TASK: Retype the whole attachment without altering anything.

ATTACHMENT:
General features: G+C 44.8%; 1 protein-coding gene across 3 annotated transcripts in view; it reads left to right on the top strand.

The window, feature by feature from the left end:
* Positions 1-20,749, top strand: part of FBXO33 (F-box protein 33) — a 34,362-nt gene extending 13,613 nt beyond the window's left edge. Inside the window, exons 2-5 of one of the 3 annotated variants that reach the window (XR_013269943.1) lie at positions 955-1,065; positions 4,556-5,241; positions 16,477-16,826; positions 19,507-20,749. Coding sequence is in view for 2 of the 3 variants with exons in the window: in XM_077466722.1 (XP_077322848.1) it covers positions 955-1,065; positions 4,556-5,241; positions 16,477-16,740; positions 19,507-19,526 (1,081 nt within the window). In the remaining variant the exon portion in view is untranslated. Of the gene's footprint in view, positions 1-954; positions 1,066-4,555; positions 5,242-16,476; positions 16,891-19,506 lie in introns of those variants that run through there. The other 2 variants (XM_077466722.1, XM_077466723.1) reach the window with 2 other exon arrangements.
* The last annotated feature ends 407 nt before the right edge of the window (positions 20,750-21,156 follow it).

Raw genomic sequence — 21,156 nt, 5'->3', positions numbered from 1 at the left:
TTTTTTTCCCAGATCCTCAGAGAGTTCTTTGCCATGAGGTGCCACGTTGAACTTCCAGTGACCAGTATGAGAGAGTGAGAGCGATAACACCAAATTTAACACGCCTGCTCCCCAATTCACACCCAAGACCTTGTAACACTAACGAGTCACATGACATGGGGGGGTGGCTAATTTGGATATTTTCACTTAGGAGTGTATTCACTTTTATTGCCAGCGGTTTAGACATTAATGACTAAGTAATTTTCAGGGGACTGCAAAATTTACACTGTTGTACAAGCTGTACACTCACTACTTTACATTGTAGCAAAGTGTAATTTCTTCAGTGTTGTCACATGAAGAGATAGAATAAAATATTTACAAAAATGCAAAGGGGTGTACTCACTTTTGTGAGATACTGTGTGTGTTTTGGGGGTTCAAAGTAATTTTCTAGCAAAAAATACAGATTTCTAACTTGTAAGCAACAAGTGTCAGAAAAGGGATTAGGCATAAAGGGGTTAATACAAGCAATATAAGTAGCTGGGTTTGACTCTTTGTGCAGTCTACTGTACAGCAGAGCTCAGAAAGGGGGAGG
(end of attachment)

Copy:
General features: G+C 44.8%; 1 protein-coding gene across 3 annotated transcripts in view; it reads left to right on the top strand.

The window, feature by feature from the left end:
* Positions 1-20,749, top strand: part of FBXO33 (F-box protein 33) — a 34,362-nt gene extending 13,613 nt beyond the window's left edge. Inside the window, exons 2-5 of one of the 3 annotated variants that reach the window (XR_013269943.1) lie at positions 955-1,065; positions 4,556-5,241; positions 16,477-16,826; positions 19,507-20,749. Coding sequence is in view for 2 of the 3 variants with exons in the window: in XM_077466722.1 (XP_077322848.1) it covers positions 955-1,065; positions 4,556-5,241; positions 16,477-16,740; positions 19,507-19,526 (1,081 nt within the window). In the remaining variant the exon portion in view is untranslated. Of the gene's footprint in view, positions 1-954; positions 1,066-4,555; positions 5,242-16,476; positions 16,891-19,506 lie in introns of those variants that run through there. The other 2 variants (XM_077466722.1, XM_077466723.1) reach the window with 2 other exon arrangements.
* The last annotated feature ends 407 nt before the right edge of the window (positions 20,750-21,156 follow it).

Raw genomic sequence — 21,156 nt, 5'->3', positions numbered from 1 at the left:
TTTTTTTCCCAGATCCTCAGAGAGTTCTTTGCCATGAGGTGCCACGTTGAACTTCCAGTGACCAGTATGAGAGAGTGAGAGCGATAACACCAAATTTAACACGCCTGCTCCCCAATTCACACCCAAGACCTTGTAACACTAACGAGTCACATGACATGGGGGGGTGGCTAATTTGGATATTTTCACTTAGGAGTGTATTCACTTTTATTGCCAGCGGTTTAGACATTAATGACTAAGTAATTTTCAGGGGACTGCAAAATTTACACTGTTGTACAAGCTGTACACTCACTACTTTACATTGTAGCAAAGTGTAATTTCTTCAGTGTTGTCACATGAAGAGATAGAATAAAATATTTACAAAAATGCAAAGGGGTGTACTCACTTTTGTGAGATACTGTGTGTGTTTTGGGGGTTCAAAGTAATTTTCTAGCAAAAAATACAGATTTCTAACTTGTAAGCAACAAGTGTCAGAAAAGGGATTAGGCATAAAGGGGTTAATACAAGCAATATAAGTAGCTGGGTTTGACTCTTTGTGCAGTCTACTGTACAGCAGAGCTCAGAAAGGGGGAGG